H. Zeh

2004

Citations

21

Citations

Journal

arXiv: Quantum Physics

Abstract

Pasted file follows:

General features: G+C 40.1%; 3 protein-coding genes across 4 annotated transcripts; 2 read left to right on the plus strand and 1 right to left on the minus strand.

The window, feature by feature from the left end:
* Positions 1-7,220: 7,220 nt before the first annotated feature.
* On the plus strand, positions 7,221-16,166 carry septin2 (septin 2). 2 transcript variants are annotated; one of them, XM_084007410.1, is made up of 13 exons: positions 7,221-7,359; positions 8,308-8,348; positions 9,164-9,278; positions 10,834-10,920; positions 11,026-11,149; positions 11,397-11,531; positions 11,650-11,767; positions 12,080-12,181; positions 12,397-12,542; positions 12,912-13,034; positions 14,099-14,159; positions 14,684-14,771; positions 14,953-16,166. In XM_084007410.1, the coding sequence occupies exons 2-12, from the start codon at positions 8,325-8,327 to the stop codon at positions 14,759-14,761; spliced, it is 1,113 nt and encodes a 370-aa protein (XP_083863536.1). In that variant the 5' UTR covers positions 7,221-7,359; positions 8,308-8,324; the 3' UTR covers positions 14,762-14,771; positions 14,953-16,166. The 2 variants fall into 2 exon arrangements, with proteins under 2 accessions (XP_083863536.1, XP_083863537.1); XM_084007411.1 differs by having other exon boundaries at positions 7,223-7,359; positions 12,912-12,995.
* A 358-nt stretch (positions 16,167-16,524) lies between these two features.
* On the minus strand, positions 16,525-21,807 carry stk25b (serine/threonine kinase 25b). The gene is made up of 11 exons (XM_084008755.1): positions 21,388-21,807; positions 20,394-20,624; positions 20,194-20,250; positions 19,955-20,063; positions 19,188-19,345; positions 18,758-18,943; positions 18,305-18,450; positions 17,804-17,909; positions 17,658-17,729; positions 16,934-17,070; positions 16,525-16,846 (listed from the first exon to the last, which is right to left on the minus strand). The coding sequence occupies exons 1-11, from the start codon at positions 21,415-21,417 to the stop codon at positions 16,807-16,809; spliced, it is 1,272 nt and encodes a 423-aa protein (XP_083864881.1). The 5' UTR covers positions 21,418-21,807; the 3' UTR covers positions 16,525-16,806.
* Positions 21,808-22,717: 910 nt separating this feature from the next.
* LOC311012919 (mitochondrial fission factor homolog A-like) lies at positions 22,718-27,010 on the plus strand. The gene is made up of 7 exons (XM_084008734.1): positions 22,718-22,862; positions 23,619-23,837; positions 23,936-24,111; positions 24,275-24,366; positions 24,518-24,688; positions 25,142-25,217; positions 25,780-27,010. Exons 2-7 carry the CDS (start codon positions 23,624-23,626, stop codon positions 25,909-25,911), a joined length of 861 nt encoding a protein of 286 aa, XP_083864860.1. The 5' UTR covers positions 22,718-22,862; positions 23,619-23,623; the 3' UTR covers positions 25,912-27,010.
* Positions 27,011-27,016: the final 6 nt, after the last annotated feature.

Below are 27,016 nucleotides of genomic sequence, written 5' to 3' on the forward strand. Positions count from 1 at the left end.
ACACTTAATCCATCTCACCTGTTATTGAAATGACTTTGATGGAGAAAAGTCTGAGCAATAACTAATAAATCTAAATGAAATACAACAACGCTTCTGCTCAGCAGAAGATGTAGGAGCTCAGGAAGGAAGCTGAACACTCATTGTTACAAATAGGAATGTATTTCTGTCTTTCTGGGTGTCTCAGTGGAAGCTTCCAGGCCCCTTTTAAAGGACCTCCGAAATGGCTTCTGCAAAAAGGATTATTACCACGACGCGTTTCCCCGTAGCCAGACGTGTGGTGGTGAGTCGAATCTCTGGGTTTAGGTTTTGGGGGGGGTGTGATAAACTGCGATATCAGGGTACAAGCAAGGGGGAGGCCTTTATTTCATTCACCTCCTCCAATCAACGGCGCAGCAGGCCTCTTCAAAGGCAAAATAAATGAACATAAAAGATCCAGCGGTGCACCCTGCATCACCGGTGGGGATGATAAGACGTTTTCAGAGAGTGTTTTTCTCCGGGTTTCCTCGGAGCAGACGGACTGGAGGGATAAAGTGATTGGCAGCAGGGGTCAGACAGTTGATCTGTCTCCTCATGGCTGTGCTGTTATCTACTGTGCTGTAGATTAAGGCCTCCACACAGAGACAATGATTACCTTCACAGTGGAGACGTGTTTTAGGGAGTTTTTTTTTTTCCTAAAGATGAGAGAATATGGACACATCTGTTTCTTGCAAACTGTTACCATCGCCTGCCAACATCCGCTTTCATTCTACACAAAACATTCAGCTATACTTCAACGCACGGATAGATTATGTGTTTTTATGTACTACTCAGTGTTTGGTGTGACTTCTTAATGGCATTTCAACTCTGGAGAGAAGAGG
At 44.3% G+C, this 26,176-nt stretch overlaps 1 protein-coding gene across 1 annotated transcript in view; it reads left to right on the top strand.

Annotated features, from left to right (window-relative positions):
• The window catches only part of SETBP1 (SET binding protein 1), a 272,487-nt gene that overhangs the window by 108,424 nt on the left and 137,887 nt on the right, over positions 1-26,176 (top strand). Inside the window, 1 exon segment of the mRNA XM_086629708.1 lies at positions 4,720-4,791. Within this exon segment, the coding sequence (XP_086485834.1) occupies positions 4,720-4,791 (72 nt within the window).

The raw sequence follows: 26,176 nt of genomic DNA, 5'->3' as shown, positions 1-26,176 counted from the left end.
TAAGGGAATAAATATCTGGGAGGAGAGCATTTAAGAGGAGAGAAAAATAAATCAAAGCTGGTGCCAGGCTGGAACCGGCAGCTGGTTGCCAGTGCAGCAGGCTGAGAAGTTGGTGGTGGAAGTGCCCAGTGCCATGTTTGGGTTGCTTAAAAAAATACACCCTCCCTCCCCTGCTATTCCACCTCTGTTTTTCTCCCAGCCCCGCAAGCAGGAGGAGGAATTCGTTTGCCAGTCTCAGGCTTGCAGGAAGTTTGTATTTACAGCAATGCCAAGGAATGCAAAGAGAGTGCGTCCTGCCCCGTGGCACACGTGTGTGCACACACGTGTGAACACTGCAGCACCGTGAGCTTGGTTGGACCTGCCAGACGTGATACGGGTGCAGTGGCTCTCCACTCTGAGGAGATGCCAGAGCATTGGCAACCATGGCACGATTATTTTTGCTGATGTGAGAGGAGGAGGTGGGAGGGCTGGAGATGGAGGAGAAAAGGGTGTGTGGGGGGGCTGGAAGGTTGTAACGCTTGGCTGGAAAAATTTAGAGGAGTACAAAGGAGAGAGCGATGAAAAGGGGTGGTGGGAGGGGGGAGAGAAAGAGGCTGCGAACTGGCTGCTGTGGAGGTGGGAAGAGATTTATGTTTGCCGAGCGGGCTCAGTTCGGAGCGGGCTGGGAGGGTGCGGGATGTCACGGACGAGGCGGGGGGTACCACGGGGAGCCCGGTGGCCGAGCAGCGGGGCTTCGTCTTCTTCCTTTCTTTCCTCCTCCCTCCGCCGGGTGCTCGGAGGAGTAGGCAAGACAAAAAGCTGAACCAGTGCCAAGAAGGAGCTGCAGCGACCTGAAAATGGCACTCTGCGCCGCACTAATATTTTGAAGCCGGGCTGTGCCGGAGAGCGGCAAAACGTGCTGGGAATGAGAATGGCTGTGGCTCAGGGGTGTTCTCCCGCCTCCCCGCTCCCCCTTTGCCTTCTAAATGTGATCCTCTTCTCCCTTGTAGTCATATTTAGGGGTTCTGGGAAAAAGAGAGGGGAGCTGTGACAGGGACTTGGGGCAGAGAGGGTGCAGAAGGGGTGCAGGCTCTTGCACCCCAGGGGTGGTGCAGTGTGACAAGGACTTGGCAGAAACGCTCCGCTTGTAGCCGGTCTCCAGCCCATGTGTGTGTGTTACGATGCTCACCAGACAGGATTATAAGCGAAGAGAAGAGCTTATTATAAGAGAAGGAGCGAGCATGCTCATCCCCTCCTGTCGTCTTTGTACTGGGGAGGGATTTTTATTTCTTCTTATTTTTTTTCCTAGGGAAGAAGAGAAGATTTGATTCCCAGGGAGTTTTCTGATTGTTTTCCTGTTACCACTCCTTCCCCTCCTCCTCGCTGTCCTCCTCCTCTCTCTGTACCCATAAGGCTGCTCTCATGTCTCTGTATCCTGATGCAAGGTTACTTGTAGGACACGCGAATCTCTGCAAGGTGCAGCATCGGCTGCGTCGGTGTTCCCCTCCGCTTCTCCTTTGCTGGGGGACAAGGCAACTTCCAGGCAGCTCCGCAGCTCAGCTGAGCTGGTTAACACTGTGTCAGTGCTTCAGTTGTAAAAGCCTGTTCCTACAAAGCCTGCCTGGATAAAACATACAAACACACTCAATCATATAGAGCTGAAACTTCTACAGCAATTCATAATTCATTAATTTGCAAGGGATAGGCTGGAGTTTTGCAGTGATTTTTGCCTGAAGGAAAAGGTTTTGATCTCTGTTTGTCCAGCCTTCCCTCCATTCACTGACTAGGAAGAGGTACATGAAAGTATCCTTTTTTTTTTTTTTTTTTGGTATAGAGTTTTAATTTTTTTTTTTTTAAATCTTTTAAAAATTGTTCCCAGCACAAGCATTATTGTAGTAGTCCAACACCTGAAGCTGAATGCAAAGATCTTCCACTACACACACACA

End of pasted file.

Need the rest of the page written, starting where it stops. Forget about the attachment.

Schroedinger's wave function shows many aspects of a state of incomplete knowledge or information ("bit"): (1) it is usually defined on a space of classical configurations, (2) its generic entanglement is, therefore, analogous to statistical correlations, and (3) it determines probabilities of measurement outcomes. Nonetheless, quantum superpositions (such as represented by a wave function) define individual physical states ("it"). This conceptual dilemma may have its origin in the conventional operational foundation of physical concepts, successful in classical physics, but inappropriate in quantum theory because of the existence of mutually exclusive operations (used for the definition of concepts). In contrast, a hypothetical realism, based on concepts that are justified only by their universal and consistent applicability, favors the wave function as a description of (thus nonlocal) physical reality. The (conceptually local) classical world then appears as an illusion, facilitated by the phenomenon of decoherence, which is consistently explained by the very entanglement that must dynamically arise in a universal wave function.

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